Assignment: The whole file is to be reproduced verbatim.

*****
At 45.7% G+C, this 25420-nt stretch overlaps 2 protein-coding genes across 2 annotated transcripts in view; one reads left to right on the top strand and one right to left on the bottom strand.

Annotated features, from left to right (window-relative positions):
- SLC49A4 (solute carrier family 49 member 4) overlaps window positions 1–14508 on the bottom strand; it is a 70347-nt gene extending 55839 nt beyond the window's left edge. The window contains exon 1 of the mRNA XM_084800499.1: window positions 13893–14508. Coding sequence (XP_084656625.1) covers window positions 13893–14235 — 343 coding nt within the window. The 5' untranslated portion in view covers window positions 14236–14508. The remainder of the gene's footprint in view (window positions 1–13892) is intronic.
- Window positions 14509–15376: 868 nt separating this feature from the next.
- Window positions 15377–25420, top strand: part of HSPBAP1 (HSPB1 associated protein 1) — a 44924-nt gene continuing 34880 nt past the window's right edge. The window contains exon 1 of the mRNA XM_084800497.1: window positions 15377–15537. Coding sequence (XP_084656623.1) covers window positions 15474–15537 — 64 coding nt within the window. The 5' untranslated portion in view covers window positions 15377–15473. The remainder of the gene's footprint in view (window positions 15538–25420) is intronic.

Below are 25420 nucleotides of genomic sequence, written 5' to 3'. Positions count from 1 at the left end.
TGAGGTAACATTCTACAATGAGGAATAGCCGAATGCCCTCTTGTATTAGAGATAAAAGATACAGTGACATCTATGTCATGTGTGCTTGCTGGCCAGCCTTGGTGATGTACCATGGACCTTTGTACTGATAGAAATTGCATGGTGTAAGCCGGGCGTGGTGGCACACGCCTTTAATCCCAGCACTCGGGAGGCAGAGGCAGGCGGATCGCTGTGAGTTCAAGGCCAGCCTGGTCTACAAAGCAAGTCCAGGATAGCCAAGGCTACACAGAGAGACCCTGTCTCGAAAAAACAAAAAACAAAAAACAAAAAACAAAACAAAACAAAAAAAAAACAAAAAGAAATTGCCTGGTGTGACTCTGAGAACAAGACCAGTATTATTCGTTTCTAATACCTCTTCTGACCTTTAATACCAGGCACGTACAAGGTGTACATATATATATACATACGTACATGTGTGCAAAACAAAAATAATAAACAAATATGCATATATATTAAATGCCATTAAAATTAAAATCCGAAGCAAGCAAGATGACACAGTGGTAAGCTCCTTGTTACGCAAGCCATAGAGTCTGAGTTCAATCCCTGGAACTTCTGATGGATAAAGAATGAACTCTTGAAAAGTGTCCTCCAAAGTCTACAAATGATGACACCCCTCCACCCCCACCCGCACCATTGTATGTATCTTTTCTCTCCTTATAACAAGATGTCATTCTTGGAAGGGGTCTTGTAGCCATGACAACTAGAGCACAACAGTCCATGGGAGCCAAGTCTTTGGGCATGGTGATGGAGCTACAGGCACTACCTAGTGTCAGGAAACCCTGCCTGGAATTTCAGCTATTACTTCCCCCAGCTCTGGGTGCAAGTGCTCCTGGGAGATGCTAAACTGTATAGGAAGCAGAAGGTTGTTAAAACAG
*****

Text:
At 45.7% G+C, this 25420-nt stretch overlaps 2 protein-coding genes across 2 annotated transcripts in view; one reads left to right on the top strand and one right to left on the bottom strand.

Annotated features, from left to right (window-relative positions):
- SLC49A4 (solute carrier family 49 member 4) overlaps window positions 1–14508 on the bottom strand; it is a 70347-nt gene extending 55839 nt beyond the window's left edge. The window contains exon 1 of the mRNA XM_084800499.1: window positions 13893–14508. Coding sequence (XP_084656625.1) covers window positions 13893–14235 — 343 coding nt within the window. The 5' untranslated portion in view covers window positions 14236–14508. The remainder of the gene's footprint in view (window positions 1–13892) is intronic.
- Window positions 14509–15376: 868 nt separating this feature from the next.
- Window positions 15377–25420, top strand: part of HSPBAP1 (HSPB1 associated protein 1) — a 44924-nt gene continuing 34880 nt past the window's right edge. The window contains exon 1 of the mRNA XM_084800497.1: window positions 15377–15537. Coding sequence (XP_084656623.1) covers window positions 15474–15537 — 64 coding nt within the window. The 5' untranslated portion in view covers window positions 15377–15473. The remainder of the gene's footprint in view (window positions 15538–25420) is intronic.

Below are 25420 nucleotides of genomic sequence, written 5' to 3'. Positions count from 1 at the left end.
TGAGGTAACATTCTACAATGAGGAATAGCCGAATGCCCTCTTGTATTAGAGATAAAAGATACAGTGACATCTATGTCATGTGTGCTTGCTGGCCAGCCTTGGTGATGTACCATGGACCTTTGTACTGATAGAAATTGCATGGTGTAAGCCGGGCGTGGTGGCACACGCCTTTAATCCCAGCACTCGGGAGGCAGAGGCAGGCGGATCGCTGTGAGTTCAAGGCCAGCCTGGTCTACAAAGCAAGTCCAGGATAGCCAAGGCTACACAGAGAGACCCTGTCTCGAAAAAACAAAAAACAAAAAACAAAAAACAAAACAAAACAAAAAAAAAACAAAAAGAAATTGCCTGGTGTGACTCTGAGAACAAGACCAGTATTATTCGTTTCTAATACCTCTTCTGACCTTTAATACCAGGCACGTACAAGGTGTACATATATATATACATACGTACATGTGTGCAAAACAAAAATAATAAACAAATATGCATATATATTAAATGCCATTAAAATTAAAATCCGAAGCAAGCAAGATGACACAGTGGTAAGCTCCTTGTTACGCAAGCCATAGAGTCTGAGTTCAATCCCTGGAACTTCTGATGGATAAAGAATGAACTCTTGAAAAGTGTCCTCCAAAGTCTACAAATGATGACACCCCTCCACCCCCACCCGCACCATTGTATGTATCTTTTCTCTCCTTATAACAAGATGTCATTCTTGGAAGGGGTCTTGTAGCCATGACAACTAGAGCACAACAGTCCATGGGAGCCAAGTCTTTGGGCATGGTGATGGAGCTACAGGCACTACCTAGTGTCAGGAAACCCTGCCTGGAATTTCAGCTATTACTTCCCCCAGCTCTGGGTGCAAGTGCTCCTGGGAGATGCTAAACTGTATAGGAAGCAGAAGGTTGTTAAAACAG